This View of Life Anything and everything from an evolutionary perspective.
FIND tvol:
Let’s find a compromise between group selection and the selfish gene
Doug Hoxworth
Doug Hoxworth
is a ceramics process-engineering expert in the nuclear industry.

I am a process engineer in the nuclear industry just re-entering into this discussion after 20 years as a creationist Christian with a degree in Biblical and Theological Studies and am finding it fascinating as well as a bit disturbing! Let me explain why.

After reading David Sloan Wilson’s books “Darwin’s Cathedral” and “Evolution for Everyone” I wanted to find the communities of students and laypeople that David talked so passionately about in his books. His essay “Richard Dawkins, Edward O. Wilson, And The Consensus Of The Many” introduced me to this very heated “in-house” debate on group selection. Then I just received my order in the mail from the Skeptics Society “How to Debate a Creationist” where I read the following quote:

“Of the five points of Darwin’s theory, the most controversial today are gradualism…and the exclusivity of natural selection, with Eldredge, Gould, and others arguing for change at the level of genes, groups, and populations in addition to individual natural selection (Somit and Peterson 1992). Ranged against Eldredge, Gould, and their supporters are Daniel Dennett (1995), Richard Dawkins (1976, 1986), and those who opt for a strict Darwinian model of gradualism and natural selection. The debate rages, while the evolution deniers sit on the sidelines hoping for a double knockout. They will not get it. These scientists are not arguing about whether evolution happened; they are debating the rate and mechanism of evolutionary change. When it all shakes down, the theory of evolution will be stronger than ever.”
[“What is Evolution?” p. 1]

Sign up for our newsletters

I wish to receive updates from:

I also read “Reintroducing ‘Reintroducing Group Selection to the Human Behavioral Sciences’ to BBS Readers” by Nicholas S. Thompson at Clark University which gave a very interesting perspective from someone who had “switched sides.”

And this is where I became a bit disturbed. After spending twenty years participating in and observing the endless debates about theological minutiae that occur in religion (especially “in-house” Christian debates), I was looking forward to the evolutionist “promise” that the scientific forum was an open and honest conversation where everyone cooperates in the search for scientific truth/reality. I was not expecting to find the scathing and uncharitable comments that I’ve been reading about in these exchanges, from the likes of Richard Dawkins, Jerry Coyne, and Sam Harris (e.g., in his exchanges with David Eagleman on “possibilianism”). I was not expecting to find such a hornets’ nest and vitriol toward those who were “on the same team”.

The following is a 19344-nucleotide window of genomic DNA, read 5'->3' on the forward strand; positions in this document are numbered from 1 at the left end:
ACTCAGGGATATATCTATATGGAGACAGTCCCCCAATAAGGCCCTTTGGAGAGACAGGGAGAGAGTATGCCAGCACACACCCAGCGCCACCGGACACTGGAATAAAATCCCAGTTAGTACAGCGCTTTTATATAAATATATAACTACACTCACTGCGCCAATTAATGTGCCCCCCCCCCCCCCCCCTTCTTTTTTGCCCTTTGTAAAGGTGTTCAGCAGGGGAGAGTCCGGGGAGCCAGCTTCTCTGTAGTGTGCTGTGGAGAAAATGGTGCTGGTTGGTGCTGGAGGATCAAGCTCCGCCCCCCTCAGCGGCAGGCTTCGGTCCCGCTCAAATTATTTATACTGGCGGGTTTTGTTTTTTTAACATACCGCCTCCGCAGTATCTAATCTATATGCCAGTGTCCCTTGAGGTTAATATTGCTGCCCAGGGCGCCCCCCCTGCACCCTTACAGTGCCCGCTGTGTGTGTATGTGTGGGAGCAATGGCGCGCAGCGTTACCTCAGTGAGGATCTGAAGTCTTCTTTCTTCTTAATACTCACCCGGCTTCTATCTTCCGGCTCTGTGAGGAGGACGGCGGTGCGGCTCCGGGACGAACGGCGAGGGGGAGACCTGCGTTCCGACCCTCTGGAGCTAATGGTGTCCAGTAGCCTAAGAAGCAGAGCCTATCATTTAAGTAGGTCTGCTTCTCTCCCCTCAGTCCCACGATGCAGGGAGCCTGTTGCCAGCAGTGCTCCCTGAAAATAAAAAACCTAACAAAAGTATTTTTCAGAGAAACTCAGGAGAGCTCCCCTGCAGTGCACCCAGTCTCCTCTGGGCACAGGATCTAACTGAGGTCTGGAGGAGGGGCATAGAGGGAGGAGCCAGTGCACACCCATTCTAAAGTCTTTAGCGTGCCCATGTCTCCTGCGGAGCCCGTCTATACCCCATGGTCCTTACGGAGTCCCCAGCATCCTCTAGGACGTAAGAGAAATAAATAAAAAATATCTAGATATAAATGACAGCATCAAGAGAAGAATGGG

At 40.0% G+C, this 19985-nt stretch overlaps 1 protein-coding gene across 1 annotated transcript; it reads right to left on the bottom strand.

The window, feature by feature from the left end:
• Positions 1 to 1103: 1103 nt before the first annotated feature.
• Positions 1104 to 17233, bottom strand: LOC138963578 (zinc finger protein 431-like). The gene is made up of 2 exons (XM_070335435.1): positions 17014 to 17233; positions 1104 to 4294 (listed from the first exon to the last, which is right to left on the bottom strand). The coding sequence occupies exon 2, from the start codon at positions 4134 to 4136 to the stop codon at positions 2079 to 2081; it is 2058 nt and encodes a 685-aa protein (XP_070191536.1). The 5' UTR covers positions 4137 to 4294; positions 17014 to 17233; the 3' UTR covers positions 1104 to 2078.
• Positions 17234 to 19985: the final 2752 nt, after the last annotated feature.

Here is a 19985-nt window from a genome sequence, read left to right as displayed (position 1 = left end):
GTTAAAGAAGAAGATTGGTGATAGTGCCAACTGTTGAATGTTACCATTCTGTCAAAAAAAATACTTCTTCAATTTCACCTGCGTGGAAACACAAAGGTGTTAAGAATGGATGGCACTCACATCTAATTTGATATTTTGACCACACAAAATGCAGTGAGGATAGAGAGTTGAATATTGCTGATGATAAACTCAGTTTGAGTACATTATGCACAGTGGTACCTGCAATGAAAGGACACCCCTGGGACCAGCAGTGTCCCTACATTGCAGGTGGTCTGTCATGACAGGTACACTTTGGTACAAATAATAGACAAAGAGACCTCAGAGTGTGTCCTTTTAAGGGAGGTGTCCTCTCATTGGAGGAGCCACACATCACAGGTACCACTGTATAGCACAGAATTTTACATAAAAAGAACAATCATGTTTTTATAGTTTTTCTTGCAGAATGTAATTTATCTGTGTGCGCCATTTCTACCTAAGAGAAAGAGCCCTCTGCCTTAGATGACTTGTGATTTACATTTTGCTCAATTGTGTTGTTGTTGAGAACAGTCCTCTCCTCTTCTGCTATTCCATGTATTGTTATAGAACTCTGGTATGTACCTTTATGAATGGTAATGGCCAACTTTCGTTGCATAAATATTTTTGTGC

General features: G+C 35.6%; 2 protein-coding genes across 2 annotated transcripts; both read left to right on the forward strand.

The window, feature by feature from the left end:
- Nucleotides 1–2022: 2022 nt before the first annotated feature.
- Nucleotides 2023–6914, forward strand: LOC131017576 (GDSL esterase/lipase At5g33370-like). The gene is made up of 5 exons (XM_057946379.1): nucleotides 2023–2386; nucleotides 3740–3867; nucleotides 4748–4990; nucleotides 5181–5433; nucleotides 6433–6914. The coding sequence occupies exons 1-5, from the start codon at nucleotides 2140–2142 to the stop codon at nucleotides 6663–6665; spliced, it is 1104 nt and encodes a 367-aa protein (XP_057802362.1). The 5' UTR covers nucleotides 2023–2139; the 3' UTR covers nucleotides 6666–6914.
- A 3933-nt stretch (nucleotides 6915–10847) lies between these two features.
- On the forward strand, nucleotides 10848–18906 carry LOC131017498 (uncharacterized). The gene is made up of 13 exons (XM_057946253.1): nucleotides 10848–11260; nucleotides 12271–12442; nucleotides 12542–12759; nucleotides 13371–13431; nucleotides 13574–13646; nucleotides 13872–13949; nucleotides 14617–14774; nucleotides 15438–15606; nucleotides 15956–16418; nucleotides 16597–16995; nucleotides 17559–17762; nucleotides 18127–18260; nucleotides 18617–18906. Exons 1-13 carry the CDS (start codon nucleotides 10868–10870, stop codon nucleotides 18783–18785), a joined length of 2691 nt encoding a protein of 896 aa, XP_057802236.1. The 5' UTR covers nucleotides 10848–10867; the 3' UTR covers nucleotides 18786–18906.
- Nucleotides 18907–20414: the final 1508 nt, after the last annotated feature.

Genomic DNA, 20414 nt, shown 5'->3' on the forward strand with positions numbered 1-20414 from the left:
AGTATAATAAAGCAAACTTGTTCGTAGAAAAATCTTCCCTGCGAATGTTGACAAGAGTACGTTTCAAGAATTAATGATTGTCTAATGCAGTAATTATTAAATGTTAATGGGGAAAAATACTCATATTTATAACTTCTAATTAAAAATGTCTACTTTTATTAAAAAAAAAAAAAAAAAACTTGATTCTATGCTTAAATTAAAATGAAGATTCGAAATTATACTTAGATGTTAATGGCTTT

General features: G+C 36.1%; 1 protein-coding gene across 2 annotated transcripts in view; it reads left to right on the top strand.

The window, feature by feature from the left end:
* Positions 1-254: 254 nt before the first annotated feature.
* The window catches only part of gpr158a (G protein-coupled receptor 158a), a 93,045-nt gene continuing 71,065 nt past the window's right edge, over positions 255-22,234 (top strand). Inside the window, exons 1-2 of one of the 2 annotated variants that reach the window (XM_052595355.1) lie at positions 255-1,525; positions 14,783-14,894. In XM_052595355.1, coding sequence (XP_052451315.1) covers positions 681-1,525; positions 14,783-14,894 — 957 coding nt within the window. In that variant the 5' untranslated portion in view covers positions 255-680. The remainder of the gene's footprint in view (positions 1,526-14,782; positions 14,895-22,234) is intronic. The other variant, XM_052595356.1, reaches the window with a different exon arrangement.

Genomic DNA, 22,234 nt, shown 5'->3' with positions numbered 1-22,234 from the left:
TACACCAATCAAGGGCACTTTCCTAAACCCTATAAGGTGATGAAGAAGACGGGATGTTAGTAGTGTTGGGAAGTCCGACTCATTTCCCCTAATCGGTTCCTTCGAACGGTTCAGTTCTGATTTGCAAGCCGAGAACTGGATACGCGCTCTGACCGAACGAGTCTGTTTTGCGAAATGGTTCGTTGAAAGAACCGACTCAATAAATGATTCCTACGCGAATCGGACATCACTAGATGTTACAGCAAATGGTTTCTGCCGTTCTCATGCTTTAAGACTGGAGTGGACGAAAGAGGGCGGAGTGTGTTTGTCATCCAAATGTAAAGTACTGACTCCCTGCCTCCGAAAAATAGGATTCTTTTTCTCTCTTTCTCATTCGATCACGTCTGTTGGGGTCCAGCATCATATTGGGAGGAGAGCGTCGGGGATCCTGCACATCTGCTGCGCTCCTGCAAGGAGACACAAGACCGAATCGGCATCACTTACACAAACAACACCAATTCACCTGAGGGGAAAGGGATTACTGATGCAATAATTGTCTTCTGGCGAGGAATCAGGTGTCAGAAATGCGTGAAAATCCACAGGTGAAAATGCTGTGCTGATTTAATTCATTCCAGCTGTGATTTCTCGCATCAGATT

In reading the exchanges, it smacked a bit like the popular kids bullying the little guy that I was accustomed to seeing in elementary school. It’s not that I don’t appreciate a lively debate, I do. And I understand the strategy of those like Dawkins and Harris to push the fence sitters to choose a side. But I think that there still be should be a modicum of politeness and a mutual respect for one another. I think that this can be done in a more gentleman-like way. I honestly wonder how beneficial this current rhetoric on the debate is for the cause and how conducive it is toward any meaningful dialogue. I am also curious how it looks from the perspective of the “other team.”

For those of us who should understand how tribalism works at a psychological and societal level, it is surprising that we would be so easily wrapped back up into creating yet even more tribes along with all of the politics and name-calling that go along with it. It seems like we have a scientific problem and disagreement that requires us to “roll up our sleeves” and solve together rather than setting the stage for yet another turf war with all of the confirmation biases that go along with it in order to protect our careers, books, patents, etc. Perhaps I am just plain naïve here, but why can’t we just work together to solve the problem and make the theory “stronger than ever” like the article cited above suggests? I feel like I’m back debating theological minutia.